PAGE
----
Topic: Media

When Corrections Aren’t Enough

The Los Angeles Times, which is clearly a paper in trouble, recently published a 1300 word feature entitled “A Day in a Guantanamo Detainee’s Life.” Later, it followed up on the piece with this correction [The Ethics Scoreboard thanks James Taranto’s “Best of the Web” blog for exposing this to those of us who don’t read the Times on a regular basis, for reasons that this story should make obvious…]

Guantanamo Bay: An article March 28 in Section A about a typical day in the life of a prisoner at the Guantanamo Bay detention center, as gleaned from reporting trips over the last three years, made several observations that Pentagon officials and officers of the Joint Task Force at Guantanamo say are outdated or erroneous. The article said that reveille was at 5 a.m., when guards collect the bedsheet from each detainee. There is no reveille sounded at Guantanamo, and officials say the practice of collecting bedsheets ended in late 2006 for compliant detainees and last May for everyone else. The article said that lights were kept on in the cells 24 hours a day for security reasons, and that some prisoners grew their hair long to shield their eyes to sleep. Since September, all detainees have been issued sleep masks. The article said that detainees at Camps 5 and 6 could see each other only during prayer time when an aperture in their cell doors was opened. The prisoners can also see each other when being escorted to showers or interrogation, during recreation time and when the aperture is opened for meal delivery. The article referred to “the hour for rec time”; in fact, prisoners are allowed at least two hours of recreation daily. The article said the prison library had 2,000 books and magazines; it has 5,000, including multiple copies of many titles. The article said that once a prisoner had skipped nine meals he was considered to be on a hunger strike and taken to the medical center where he was force-fed. Medical officials say hunger strikers are force-fed only when their weight has fallen to 85% of their ideal body weight and a doctor recommends it. The article said that prisoners at Camp 4, a communal compound, were awaiting transfer home. Camp 4 holds prisoners judged to be compliant with camp rules. —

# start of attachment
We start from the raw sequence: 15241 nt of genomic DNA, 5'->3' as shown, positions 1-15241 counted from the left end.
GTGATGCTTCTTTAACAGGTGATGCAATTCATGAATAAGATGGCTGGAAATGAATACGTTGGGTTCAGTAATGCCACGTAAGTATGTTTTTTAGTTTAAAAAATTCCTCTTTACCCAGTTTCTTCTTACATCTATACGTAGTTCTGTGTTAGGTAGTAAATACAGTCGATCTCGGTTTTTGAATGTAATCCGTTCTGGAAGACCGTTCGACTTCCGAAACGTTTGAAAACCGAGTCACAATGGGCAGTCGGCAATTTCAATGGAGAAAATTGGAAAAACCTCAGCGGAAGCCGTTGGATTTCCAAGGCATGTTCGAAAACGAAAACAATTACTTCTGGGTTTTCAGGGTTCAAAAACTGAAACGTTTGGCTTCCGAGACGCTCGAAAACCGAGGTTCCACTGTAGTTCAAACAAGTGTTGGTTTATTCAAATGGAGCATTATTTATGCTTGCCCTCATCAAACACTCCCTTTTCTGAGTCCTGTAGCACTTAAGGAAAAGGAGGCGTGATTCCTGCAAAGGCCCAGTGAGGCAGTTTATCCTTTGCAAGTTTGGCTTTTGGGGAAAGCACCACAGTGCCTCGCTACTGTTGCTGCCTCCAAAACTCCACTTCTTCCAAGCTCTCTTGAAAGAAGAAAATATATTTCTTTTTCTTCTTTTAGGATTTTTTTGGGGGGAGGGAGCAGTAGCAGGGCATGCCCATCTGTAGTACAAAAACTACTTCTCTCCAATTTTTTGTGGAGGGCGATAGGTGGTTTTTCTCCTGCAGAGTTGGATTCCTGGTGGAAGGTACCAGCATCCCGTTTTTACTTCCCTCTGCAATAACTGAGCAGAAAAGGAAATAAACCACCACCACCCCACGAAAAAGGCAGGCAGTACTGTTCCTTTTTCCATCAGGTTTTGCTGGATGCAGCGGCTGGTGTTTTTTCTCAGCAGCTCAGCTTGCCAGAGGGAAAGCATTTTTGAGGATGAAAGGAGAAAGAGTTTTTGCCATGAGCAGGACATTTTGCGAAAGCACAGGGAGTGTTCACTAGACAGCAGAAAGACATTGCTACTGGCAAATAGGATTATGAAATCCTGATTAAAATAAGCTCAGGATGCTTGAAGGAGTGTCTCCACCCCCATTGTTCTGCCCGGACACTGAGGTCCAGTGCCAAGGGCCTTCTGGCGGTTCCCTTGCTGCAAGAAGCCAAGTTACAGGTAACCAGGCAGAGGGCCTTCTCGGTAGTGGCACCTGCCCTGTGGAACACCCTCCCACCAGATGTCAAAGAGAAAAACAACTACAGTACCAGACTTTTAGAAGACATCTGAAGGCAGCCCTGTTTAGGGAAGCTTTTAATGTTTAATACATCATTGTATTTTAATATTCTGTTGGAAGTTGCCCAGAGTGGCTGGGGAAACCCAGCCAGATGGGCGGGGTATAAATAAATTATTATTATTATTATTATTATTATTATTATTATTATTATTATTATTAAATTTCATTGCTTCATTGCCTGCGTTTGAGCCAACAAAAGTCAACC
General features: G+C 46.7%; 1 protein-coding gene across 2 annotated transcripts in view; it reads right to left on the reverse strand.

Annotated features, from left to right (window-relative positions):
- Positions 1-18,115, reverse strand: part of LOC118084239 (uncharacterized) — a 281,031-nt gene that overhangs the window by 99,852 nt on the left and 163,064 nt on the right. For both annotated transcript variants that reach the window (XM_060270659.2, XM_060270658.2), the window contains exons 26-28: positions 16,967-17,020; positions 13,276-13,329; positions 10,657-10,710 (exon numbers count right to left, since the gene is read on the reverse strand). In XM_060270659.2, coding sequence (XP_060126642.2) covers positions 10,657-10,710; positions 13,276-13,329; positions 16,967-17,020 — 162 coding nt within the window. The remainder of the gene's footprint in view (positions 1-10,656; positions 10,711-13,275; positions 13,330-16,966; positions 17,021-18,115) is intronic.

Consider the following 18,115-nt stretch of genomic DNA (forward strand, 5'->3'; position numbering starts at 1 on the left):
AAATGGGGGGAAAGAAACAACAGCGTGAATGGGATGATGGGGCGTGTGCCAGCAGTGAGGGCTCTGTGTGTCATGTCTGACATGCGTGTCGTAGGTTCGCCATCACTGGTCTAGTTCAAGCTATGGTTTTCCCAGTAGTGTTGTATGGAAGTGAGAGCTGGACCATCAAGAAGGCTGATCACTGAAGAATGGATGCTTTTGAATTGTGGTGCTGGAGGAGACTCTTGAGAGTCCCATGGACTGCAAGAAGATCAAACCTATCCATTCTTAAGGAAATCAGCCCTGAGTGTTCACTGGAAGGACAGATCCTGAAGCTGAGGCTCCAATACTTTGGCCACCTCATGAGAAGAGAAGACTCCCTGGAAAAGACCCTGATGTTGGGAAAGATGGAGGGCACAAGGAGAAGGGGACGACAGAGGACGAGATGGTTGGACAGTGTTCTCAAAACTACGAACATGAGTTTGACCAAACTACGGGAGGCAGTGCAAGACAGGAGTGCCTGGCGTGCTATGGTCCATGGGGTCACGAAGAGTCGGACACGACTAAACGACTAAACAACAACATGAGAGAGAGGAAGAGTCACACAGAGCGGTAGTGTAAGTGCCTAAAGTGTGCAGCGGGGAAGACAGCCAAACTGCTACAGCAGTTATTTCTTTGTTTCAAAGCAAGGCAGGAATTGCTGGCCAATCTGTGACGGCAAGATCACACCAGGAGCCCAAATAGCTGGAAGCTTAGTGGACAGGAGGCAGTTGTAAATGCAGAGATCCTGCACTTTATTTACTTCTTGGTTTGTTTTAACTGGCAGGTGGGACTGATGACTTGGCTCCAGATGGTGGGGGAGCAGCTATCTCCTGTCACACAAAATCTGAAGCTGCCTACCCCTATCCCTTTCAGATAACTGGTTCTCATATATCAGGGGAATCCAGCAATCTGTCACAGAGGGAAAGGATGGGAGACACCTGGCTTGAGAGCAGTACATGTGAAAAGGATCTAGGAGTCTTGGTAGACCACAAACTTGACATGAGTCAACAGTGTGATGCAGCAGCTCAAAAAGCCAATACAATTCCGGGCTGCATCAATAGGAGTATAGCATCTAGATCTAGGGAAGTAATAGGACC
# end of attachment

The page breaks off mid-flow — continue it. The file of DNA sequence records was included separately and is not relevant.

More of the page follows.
Total words…316.

Corrections are fine, but when a newspaper publishes an article that is almost 25% incorrect, inaccurate and out-of-date, they are also insufficient to erase the stain of what is a spectacular demonstration of unethical levels of carelessness, sloppiness, and disregard for the facts. A medical operation that is 25% botched will often kill the patient; a book that is 25% false will attract lawsuits; a defendant whose defense is 25% incompetent will go to jail, and space shuttles, medicines, vaccines, race car engines and computer programs that are 25% mistakenly designed won’t work. Only in politics, perhaps, is incompetence tolerated to the extent that it is in journalism.

When, as is increasingly likely, newspapers and news magazines go the way of the triceratops and the Stanley Steamer, this will be one of the major reasons. A profession that ignores the ethical standards of diligence and competence is not long for this world.

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